‘Gandhi prevented sectarianism in South Africa, but could not at partition’

August 20th, 2008 - 11:22 am ICT by IANS  

Johannesburg, Aug 20 (IANS) The young lawyer Mohandas Karamchand Gandhi, leading South African Indians on a march 100 years ago to burn registration certificates imposed by the government of the day, avoided the sectarianism that the Mahatma could later not avert during the partition of India in 1947.Internationally-respected academic and veteran African National Congress leader Kadar Asmal shared this view as he delivered an address in the last of a series of events to commemorate the 1908 Bonfire March that saw the birth of Gandhi’s passive resistance philosophies.

The extent to which the agitation by Indians here took place on a non-sectarian basis was a great lesson, Asmal said at the Constitutional Court here, once the Old Fort prison where both Gandhi and later Nelson Mandela were imprisoned.

The event was organised by the Indian Consul-General Navdeep Suri, the Centre for Indian Studies at the University of Witwatersrand and the Gandhi Centenary Committee, headed by the Mahatma’s great-granddaughter Kirti Menon.

“Hindu, Muslim, Parsi, Tamil and Telugu were united in their rejection of second class status, thus averting the sectarian blight that afflicted many other resistance movements and which resulted in the tragedy of the partition of India,” Asmal said.

“Good leadership and joint action averted the introduction of the poison that in India had led to the bloodletting of partition.”

Asmal said it was a singular honour for him to be delivering a lecture on home turf on the theme of Gandhi’s relevance in the world today, exactly 40 years after he first spoke on the Indian leader while in exile in Ireland, where Unesco had organised a celebration of the birth of Mahatma Gandhi.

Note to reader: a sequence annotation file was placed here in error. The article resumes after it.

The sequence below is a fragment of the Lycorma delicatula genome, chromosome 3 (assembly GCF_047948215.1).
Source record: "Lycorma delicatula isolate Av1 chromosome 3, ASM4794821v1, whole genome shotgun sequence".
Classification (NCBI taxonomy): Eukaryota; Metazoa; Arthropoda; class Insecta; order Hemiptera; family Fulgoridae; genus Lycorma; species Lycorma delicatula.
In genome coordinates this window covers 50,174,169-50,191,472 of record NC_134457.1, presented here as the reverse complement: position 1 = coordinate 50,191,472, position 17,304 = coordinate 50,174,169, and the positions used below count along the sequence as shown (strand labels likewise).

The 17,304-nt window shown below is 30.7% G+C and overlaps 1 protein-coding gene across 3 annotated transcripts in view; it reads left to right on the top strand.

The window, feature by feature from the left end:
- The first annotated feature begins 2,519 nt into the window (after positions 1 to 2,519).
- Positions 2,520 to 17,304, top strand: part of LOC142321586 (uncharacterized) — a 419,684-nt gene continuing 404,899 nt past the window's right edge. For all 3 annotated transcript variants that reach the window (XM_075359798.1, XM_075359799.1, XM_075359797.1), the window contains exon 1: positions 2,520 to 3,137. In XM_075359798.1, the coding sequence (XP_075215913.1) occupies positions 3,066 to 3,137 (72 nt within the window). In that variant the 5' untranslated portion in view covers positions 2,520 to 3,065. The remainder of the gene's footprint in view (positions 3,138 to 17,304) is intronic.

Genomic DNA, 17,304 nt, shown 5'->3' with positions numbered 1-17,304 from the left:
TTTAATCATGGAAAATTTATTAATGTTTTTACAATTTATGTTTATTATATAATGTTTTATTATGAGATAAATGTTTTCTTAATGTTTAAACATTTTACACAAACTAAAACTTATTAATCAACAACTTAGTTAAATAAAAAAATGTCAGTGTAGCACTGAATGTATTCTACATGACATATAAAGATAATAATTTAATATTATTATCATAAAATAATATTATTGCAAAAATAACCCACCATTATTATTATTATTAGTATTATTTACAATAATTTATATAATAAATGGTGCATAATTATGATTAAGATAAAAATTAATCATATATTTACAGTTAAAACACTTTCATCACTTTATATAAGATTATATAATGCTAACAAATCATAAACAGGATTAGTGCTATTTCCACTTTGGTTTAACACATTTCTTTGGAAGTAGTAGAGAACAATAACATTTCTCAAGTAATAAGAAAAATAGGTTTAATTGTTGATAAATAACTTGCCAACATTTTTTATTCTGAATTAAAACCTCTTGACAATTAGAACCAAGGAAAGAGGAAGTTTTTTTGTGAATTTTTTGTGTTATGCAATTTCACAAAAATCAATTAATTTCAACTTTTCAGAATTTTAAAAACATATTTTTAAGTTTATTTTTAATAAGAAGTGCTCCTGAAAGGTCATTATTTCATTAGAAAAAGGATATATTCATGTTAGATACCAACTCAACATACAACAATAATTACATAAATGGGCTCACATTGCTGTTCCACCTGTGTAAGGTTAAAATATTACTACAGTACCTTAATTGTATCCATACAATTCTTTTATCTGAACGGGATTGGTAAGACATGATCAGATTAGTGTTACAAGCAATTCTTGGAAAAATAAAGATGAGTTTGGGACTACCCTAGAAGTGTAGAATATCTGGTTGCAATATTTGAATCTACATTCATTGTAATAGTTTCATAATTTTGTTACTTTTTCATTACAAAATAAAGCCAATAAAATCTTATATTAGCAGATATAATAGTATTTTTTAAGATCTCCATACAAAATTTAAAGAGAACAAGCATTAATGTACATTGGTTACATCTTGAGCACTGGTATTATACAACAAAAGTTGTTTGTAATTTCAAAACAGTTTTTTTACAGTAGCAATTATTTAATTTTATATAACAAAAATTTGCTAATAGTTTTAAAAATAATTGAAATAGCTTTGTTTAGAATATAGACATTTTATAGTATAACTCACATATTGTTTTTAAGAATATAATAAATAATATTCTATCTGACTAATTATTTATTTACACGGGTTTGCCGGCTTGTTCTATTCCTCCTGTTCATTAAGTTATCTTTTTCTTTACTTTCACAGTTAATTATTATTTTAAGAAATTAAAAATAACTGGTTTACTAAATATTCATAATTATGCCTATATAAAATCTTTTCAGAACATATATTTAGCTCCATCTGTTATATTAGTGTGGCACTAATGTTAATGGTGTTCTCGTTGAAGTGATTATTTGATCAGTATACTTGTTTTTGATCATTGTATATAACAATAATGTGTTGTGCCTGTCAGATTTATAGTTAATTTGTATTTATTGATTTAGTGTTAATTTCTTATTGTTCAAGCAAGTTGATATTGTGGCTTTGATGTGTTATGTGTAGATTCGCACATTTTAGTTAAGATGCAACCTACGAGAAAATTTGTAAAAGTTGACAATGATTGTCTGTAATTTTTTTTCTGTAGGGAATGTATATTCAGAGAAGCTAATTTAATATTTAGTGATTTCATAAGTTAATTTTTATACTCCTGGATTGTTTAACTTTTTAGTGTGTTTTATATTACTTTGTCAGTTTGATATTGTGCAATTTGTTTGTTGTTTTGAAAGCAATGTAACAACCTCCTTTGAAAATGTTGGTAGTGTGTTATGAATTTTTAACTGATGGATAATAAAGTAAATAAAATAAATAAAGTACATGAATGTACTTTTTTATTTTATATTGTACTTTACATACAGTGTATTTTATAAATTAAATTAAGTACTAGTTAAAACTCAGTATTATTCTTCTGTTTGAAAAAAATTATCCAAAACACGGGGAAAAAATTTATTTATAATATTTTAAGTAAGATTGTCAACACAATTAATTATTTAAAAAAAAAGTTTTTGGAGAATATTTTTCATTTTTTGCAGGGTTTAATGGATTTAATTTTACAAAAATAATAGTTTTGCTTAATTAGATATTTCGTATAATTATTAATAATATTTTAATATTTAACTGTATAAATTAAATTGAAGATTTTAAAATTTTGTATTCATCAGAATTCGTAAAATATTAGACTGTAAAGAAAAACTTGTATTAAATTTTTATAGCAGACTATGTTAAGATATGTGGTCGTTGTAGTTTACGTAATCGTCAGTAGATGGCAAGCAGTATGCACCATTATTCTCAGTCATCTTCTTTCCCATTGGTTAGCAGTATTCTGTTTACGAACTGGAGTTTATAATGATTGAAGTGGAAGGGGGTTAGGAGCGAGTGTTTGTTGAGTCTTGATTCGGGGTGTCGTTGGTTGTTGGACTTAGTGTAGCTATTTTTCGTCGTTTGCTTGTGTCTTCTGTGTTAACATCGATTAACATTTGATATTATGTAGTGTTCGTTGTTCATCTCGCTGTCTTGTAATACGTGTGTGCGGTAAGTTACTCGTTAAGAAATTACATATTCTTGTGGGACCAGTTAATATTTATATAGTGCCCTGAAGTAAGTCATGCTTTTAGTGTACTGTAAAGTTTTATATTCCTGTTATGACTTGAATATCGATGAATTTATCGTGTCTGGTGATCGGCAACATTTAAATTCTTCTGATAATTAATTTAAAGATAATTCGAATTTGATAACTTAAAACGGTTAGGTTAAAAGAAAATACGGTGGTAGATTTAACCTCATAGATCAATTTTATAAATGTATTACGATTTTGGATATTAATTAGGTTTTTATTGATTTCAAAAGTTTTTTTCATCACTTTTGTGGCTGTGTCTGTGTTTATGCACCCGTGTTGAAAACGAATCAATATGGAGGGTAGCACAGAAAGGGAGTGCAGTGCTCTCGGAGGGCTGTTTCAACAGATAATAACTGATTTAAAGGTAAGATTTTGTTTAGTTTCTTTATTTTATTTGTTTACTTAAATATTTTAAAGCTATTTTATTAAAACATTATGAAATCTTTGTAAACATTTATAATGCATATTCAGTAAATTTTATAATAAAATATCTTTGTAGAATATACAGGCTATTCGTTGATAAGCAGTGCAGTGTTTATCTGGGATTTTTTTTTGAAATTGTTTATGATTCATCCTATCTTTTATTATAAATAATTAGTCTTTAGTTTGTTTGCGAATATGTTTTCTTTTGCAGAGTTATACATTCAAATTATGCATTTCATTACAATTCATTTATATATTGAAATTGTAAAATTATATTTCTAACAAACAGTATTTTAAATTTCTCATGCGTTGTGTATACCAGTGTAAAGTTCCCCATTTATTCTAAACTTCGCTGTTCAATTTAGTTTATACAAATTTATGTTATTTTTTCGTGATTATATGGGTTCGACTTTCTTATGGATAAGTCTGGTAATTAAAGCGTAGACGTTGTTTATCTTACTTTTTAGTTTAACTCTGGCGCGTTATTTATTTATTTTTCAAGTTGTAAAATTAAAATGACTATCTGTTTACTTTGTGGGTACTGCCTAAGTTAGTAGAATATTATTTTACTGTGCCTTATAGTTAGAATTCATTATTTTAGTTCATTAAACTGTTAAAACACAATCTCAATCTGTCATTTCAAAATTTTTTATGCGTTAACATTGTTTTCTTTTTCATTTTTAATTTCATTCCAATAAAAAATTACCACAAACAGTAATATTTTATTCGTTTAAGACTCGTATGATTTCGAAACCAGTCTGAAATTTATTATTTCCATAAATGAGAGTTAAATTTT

“Gandhi’s attachment to freedom for India and colonised people in general was part of a larger attachment to self-determination both of the individual and the larger political unit.

“Many of the problems we face today arise out of an attempt to impose a single national identity following the example of the European nation state with its emphasis on French, Italian or German identity as the fulcrum of its existence.

“But Gandhi was accessible to many cultures and drew inspiration from many religions and cultures, though formally committed to his own Hindu faith,” Asmal said.

He added that the success of the mass protest here in 1908 showed that carefully organised and highly motivated protests, with a clear understanding of sacrifices entailed, could evoke the support of labourers, women, coal miners and the unemployed.

“Mass agitation became the preferred method of bottom-up agitation, which was not simply driven by an elite leadership.

“The development of Gandhi’s opinions on discrimination and equality - from an acceptance of an historically ordained caste system to a total rejection of Dalitism - has also brought a greater understanding of the need for unity between the oppressed both in South Africa and in the general worldwide struggle against racism.”

Asmal said that relating Gandhi’s approach to contemporary political thinking involved a dynamic process of reconsideration and development of diverse Gandhian positions.

Although peaceful settlement of disputes was difficult in “fraught military situations” where “parties rely on bigger and more dangerous weapons to maintain a balance of terror, the emphasis on the peaceful settlement of international disputes is now reflected in the UN Charter, force being only allowed in self-defence or in accordance with a collective decision of the Security Council.”

Asmal said for Gandhi, there was a wider dimension of reaching out on a moral and philosophical basis to the oppressor, so that peaceful adjustment could take place.

Returning to Gandhi’s relevance in South Africa today, the academic said that his principles were “sorely needed” in the country because there was still much to be done despite more than a decade of democracy in the country.

“We could say that passive resistance (as in opposing apartheid) should be superseded by its cousin, peaceful protest (against current government policies).

“(Although) there are legitimate reasons for opposition to some government policies, the legitimacy of such protests has been undermined by the violence which has accompanied such actions. The threat to use force to achieve political ends is unacceptable in a democratic state,” Asmal said.

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